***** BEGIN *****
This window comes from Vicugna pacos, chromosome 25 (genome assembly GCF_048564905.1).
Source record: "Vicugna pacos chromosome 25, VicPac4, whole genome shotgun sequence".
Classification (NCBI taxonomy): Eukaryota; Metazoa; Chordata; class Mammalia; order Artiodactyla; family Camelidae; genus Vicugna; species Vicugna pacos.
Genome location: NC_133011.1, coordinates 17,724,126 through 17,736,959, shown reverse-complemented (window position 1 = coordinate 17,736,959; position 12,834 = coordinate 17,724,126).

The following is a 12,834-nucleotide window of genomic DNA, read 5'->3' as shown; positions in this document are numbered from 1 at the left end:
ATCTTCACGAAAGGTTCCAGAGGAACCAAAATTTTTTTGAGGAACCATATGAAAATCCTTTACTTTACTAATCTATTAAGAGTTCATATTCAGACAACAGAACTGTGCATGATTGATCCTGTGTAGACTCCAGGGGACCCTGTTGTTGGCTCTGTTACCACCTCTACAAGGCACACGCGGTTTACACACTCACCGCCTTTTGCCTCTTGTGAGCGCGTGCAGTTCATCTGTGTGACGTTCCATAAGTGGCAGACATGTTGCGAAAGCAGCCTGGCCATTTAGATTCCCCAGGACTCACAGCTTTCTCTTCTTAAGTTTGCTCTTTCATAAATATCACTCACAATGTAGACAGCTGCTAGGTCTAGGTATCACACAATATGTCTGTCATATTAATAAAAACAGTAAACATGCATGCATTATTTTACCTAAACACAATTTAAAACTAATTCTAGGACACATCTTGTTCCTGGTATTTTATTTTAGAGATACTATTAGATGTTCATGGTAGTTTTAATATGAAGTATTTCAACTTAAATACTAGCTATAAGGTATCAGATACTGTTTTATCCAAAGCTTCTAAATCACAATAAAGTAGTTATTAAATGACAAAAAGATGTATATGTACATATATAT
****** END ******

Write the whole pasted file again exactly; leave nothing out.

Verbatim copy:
This window comes from Vicugna pacos, chromosome 25 (genome assembly GCF_048564905.1).
Source record: "Vicugna pacos chromosome 25, VicPac4, whole genome shotgun sequence".
Classification (NCBI taxonomy): Eukaryota; Metazoa; Chordata; class Mammalia; order Artiodactyla; family Camelidae; genus Vicugna; species Vicugna pacos.
Genome location: NC_133011.1, coordinates 17,724,126 through 17,736,959, shown reverse-complemented (window position 1 = coordinate 17,736,959; position 12,834 = coordinate 17,724,126).

The following is a 12,834-nucleotide window of genomic DNA, read 5'->3' as shown; positions in this document are numbered from 1 at the left end:
ATCTTCACGAAAGGTTCCAGAGGAACCAAAATTTTTTTGAGGAACCATATGAAAATCCTTTACTTTACTAATCTATTAAGAGTTCATATTCAGACAACAGAACTGTGCATGATTGATCCTGTGTAGACTCCAGGGGACCCTGTTGTTGGCTCTGTTACCACCTCTACAAGGCACACGCGGTTTACACACTCACCGCCTTTTGCCTCTTGTGAGCGCGTGCAGTTCATCTGTGTGACGTTCCATAAGTGGCAGACATGTTGCGAAAGCAGCCTGGCCATTTAGATTCCCCAGGACTCACAGCTTTCTCTTCTTAAGTTTGCTCTTTCATAAATATCACTCACAATGTAGACAGCTGCTAGGTCTAGGTATCACACAATATGTCTGTCATATTAATAAAAACAGTAAACATGCATGCATTATTTTACCTAAACACAATTTAAAACTAATTCTAGGACACATCTTGTTCCTGGTATTTTATTTTAGAGATACTATTAGATGTTCATGGTAGTTTTAATATGAAGTATTTCAACTTAAATACTAGCTATAAGGTATCAGATACTGTTTTATCCAAAGCTTCTAAATCACAATAAAGTAGTTATTAAATGACAAAAAGATGTATATGTACATATATAT